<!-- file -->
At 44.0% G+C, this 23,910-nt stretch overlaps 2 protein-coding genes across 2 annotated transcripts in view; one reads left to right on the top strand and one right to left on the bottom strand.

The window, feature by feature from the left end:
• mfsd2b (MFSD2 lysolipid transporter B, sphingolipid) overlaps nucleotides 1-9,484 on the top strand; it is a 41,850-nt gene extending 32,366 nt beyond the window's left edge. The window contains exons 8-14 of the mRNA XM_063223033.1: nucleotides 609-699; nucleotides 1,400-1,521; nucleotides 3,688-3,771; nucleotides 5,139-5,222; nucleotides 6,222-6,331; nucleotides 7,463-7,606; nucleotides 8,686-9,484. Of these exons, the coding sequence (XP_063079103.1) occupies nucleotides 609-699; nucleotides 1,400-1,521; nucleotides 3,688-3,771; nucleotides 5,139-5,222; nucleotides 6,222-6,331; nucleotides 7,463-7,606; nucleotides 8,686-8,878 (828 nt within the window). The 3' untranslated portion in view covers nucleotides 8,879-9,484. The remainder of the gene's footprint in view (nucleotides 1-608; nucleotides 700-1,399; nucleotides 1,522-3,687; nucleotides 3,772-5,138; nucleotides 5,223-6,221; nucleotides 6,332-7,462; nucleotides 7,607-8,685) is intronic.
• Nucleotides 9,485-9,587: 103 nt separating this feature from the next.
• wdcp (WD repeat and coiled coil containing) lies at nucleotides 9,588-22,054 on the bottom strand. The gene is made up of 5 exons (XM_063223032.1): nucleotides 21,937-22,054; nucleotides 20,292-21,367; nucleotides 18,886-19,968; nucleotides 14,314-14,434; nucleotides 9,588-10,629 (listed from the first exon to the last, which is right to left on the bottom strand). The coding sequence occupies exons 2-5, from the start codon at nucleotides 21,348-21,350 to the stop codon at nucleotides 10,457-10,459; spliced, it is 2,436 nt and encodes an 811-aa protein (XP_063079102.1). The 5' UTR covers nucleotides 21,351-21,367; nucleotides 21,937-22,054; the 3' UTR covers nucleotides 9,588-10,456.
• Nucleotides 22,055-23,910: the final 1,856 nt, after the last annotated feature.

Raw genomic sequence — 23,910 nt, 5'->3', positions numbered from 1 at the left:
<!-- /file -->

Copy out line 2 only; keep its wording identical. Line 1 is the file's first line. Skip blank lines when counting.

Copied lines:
The window, feature by feature from the left end: